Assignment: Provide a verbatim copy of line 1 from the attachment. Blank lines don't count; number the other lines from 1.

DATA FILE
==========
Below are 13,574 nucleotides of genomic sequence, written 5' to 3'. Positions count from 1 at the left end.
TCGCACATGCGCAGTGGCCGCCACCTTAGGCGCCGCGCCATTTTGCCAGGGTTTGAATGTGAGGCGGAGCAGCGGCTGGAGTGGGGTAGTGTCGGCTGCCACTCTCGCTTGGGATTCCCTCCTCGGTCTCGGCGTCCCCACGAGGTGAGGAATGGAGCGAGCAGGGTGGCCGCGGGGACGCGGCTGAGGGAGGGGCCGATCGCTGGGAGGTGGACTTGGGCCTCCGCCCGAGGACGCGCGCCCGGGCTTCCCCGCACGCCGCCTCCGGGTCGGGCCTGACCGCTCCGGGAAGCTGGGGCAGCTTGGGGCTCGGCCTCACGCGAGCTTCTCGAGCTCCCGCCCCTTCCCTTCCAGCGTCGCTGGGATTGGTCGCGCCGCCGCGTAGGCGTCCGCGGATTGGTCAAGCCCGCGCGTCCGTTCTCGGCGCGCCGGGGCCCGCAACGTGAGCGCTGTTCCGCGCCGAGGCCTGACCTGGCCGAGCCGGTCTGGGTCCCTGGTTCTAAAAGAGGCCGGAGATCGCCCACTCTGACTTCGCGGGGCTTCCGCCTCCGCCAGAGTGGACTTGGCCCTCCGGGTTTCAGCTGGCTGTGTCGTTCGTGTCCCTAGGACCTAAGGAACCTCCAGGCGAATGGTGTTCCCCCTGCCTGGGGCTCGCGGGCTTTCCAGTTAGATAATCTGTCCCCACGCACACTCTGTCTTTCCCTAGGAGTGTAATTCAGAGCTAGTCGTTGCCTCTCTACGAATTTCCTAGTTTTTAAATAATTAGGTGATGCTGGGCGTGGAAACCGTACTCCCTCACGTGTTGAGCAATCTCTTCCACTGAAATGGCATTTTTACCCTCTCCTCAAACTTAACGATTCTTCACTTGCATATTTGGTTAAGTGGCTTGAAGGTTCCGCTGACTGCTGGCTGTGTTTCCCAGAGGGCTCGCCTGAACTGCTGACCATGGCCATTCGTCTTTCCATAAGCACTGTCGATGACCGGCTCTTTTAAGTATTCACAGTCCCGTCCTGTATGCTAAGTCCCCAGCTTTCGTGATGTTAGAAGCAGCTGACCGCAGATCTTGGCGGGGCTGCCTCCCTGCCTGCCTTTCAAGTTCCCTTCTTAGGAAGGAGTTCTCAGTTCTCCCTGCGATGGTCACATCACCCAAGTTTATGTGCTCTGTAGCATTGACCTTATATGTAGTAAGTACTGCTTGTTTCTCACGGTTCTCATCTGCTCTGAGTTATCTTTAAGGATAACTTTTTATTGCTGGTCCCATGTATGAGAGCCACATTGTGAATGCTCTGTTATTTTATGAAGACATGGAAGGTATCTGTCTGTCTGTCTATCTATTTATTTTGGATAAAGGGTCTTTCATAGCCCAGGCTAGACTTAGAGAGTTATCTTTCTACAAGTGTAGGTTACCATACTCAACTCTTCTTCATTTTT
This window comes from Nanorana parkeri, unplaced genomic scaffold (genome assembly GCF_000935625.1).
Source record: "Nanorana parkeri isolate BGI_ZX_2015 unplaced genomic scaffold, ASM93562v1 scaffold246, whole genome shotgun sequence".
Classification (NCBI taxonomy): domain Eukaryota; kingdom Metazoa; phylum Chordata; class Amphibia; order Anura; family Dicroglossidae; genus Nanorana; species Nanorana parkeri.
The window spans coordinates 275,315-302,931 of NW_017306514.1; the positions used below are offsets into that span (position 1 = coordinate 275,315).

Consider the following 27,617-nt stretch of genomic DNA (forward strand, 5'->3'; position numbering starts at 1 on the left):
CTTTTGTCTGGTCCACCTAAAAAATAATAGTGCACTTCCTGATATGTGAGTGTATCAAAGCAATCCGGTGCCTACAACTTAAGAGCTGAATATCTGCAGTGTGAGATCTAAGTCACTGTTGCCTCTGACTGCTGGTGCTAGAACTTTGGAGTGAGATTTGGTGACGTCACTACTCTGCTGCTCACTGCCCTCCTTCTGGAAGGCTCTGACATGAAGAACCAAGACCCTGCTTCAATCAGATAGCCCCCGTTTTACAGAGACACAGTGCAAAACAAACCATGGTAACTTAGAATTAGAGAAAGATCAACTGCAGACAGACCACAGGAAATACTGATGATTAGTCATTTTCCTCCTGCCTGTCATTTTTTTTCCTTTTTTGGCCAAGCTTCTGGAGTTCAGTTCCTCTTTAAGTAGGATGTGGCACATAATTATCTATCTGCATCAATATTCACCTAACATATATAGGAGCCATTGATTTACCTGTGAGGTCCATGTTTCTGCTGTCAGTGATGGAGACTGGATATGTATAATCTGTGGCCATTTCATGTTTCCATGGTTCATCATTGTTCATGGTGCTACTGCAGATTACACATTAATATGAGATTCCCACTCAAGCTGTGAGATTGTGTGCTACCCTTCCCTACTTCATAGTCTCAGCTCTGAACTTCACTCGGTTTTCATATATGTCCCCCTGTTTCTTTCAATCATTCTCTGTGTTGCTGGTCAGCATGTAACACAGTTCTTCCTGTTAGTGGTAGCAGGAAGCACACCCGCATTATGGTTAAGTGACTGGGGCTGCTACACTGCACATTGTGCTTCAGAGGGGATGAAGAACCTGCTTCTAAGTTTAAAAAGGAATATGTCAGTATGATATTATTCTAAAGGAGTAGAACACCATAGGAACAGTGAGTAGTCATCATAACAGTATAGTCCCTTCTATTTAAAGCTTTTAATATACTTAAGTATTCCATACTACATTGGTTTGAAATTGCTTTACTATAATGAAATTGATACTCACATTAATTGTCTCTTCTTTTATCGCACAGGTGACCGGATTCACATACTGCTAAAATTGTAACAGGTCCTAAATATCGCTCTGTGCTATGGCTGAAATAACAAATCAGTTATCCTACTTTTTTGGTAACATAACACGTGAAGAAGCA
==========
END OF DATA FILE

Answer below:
Below are 13,574 nucleotides of genomic sequence, written 5' to 3'. Positions count from 1 at the left end.